2. It requires the sales professional to encourage stakeholders to grasp downstream benefits arising from the solution which is a component of a whole that is greater than the sum of its parts.
    3. Helping customers recognise this “network effect” demands an illustration of the solution’s interoperability with existing physical and digital components.

This environment of coexisting capabilities requires a breadth and depth of knowledge that goes far beyond the solution. For example, the data output of smart products often requires cooperation with external partners who provide the software necessary to capture and analyse the analytics. As a result, manufacturing sales professionals have the complex job of positioning not one, but two solutions that often require their own, unique language, value statements, and differentiators.

Developing the sophisticated set of skills necessary to succeed in such a layered environment is a considerable challenge. Research from McKinsey reflects this difficulty. When asking executives about skill gaps they learned that nearly one-third of responders indicated that they “don’t have a good understanding of how automation and digitisation will affect future skill needs.” Addressing future skill needs means recognising that effective selling demands earning stakeholder consensus across the conceptual, financial and operational aspects of the solution.

Building this stratified census demands the power of a revenue team which is a coordinated group of sales professionals and non-sales professionals that is able to meet the complexity and range of customer needs. These teams represent a spectrum of capabilities, from SMEs that stimulate interest at the enterprise and ecosystem level to service and support teams. All members drive customer retention, value realisation, and revenue goals. These teams are crucial when selling Industry 4.0 solutions because a single point of contact within the selling organisation is not enough to fully engage customers. A revenue team is needed to provide an agile response to shifting perceptions of risk, evolving goals, and changing definitions of value.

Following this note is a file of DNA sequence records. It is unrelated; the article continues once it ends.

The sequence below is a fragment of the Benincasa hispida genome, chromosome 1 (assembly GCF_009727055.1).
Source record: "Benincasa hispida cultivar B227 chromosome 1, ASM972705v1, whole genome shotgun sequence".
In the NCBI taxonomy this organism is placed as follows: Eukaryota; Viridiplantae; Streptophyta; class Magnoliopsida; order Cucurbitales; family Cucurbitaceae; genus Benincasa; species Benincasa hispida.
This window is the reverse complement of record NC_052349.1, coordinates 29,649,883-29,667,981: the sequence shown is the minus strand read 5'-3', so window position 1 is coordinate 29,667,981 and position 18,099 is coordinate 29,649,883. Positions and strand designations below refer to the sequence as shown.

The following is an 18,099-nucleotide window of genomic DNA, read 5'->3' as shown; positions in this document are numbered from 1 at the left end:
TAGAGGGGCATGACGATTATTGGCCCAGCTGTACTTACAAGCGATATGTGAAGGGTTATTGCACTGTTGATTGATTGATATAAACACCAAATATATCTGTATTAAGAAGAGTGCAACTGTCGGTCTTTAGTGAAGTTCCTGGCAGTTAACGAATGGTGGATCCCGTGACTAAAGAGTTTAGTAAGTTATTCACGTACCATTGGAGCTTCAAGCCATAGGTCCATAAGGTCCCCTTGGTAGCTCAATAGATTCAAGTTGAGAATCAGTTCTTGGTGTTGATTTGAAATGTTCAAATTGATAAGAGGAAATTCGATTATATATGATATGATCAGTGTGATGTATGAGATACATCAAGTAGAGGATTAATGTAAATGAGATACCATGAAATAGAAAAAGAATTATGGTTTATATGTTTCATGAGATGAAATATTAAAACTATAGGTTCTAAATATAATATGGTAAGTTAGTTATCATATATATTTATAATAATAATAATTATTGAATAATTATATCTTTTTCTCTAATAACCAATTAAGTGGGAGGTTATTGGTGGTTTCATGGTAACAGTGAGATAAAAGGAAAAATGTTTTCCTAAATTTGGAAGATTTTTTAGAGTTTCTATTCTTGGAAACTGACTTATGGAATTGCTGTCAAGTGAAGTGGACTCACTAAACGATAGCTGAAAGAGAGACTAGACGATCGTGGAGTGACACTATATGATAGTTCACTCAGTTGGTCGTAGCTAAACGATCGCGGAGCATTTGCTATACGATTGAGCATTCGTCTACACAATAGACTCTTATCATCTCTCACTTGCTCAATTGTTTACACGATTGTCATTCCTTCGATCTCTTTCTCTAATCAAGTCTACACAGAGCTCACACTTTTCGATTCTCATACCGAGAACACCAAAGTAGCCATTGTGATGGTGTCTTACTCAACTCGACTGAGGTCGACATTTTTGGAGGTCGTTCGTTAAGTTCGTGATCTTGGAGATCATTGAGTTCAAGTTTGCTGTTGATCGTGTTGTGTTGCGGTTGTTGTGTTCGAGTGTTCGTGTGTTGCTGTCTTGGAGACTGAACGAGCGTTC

The team must represent a diversity of skills that can engage different stakeholders with different needs at each of the many stages of the buyer’s journey. For this reason, it is not enough to have a team comprised of experienced sales professionals. Sales leaders need to create a team that includes non-sales roles that are equipped to answer granular level questions about the solution. IT professionals are also increasingly becoming part of revenue teams as revenue intelligence platforms, and relationship analytics grow in sophistication.

Aligning with the Customer Means First Aligning the Sales Team

The accelerated change within manufacturing can lead to inconsistent selling methods. Sales professionals with a long tenure have an established approach while those who are new have a different style. As these disparate groups come together, an unevenness sets in.

This challenge intensifies as the organisation’s solutions grow and change. As the products and services become more holistic and sophisticated, they often require new selling skills to fully articulate the breadth of their capabilities. Too often, the selling organisation becomes a patchwork of inherited practices and new initiatives. The solution is to adopt a consistent selling methodology and a common sales language across the organisation.